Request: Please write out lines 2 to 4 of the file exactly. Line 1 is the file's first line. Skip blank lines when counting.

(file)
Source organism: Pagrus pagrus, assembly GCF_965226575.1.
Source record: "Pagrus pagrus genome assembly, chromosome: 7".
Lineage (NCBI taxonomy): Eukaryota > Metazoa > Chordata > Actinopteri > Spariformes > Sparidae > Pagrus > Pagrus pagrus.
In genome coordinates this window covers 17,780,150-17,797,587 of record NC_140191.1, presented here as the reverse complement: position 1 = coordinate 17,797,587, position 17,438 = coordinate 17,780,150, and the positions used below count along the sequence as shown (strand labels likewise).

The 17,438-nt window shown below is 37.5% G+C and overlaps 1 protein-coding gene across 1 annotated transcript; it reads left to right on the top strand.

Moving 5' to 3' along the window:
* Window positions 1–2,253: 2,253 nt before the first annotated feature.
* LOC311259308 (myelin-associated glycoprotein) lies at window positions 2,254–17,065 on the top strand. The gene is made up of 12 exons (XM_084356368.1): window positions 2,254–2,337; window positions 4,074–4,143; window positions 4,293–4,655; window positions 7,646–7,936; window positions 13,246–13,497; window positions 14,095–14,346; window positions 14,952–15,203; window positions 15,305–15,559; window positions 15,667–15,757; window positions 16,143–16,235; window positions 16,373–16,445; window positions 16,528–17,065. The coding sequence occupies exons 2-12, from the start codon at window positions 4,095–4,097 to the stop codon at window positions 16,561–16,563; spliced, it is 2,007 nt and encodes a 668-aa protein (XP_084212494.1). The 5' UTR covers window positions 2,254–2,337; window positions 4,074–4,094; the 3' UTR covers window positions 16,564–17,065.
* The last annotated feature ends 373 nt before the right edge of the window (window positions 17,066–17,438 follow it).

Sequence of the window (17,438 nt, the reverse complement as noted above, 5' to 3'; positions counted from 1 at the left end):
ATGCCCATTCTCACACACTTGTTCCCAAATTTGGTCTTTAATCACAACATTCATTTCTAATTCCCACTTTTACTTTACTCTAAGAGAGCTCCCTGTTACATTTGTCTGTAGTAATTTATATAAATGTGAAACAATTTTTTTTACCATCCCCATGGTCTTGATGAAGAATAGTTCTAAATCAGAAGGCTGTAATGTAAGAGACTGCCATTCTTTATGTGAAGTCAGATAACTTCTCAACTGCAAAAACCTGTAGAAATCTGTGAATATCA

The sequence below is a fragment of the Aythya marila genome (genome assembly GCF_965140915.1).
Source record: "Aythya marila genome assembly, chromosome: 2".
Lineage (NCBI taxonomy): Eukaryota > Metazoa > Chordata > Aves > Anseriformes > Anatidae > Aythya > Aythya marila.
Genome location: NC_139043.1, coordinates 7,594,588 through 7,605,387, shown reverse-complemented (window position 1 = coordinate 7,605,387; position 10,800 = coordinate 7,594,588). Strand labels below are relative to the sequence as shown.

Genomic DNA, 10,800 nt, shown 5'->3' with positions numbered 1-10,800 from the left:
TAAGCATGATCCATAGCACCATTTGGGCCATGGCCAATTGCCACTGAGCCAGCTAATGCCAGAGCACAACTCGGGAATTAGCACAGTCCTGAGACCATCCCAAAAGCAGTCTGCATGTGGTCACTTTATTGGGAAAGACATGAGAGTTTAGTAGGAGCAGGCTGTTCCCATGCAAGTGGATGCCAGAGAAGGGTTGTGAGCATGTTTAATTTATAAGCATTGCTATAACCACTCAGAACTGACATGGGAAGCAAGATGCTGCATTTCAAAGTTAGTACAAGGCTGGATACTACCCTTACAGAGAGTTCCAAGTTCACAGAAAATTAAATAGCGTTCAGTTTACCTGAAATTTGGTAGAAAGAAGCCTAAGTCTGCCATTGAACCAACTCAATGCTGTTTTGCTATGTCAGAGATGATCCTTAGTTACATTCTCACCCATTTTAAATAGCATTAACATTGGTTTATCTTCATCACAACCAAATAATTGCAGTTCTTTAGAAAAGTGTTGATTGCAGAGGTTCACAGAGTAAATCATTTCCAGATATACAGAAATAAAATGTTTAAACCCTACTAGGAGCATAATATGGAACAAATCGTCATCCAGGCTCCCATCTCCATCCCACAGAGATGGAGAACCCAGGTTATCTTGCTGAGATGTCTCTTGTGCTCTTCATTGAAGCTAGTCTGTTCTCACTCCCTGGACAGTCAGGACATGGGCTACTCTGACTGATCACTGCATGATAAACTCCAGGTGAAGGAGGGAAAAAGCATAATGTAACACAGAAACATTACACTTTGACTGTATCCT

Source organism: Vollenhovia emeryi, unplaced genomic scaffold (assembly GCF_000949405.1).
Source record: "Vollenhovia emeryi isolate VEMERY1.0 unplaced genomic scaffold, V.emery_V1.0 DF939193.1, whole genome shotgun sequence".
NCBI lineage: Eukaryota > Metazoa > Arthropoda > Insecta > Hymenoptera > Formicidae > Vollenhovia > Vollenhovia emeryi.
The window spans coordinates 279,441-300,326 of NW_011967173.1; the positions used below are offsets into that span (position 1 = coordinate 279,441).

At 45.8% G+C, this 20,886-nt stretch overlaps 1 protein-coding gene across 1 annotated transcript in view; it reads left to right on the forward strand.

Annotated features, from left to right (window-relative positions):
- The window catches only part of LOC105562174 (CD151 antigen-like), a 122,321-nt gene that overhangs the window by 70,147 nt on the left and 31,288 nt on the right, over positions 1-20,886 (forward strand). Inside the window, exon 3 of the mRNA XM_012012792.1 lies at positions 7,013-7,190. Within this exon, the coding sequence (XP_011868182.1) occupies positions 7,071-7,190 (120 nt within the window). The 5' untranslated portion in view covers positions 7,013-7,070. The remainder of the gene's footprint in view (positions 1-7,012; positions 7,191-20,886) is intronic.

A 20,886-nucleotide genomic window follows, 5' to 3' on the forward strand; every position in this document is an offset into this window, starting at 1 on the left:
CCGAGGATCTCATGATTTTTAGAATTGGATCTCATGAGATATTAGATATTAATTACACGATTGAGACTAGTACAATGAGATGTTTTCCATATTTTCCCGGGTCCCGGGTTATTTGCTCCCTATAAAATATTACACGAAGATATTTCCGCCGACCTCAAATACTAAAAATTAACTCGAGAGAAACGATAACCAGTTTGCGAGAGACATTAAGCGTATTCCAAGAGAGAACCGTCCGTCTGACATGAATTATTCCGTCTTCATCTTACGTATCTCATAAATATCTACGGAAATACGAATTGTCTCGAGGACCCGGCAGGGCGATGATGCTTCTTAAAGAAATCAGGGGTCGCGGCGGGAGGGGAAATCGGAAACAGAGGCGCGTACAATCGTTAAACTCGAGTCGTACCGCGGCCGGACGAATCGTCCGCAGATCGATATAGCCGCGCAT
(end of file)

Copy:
Source record: "Pagrus pagrus genome assembly, chromosome: 7".
Lineage (NCBI taxonomy): Eukaryota > Metazoa > Chordata > Actinopteri > Spariformes > Sparidae > Pagrus > Pagrus pagrus.
In genome coordinates this window covers 17,780,150-17,797,587 of record NC_140191.1, presented here as the reverse complement: position 1 = coordinate 17,797,587, position 17,438 = coordinate 17,780,150, and the positions used below count along the sequence as shown (strand labels likewise).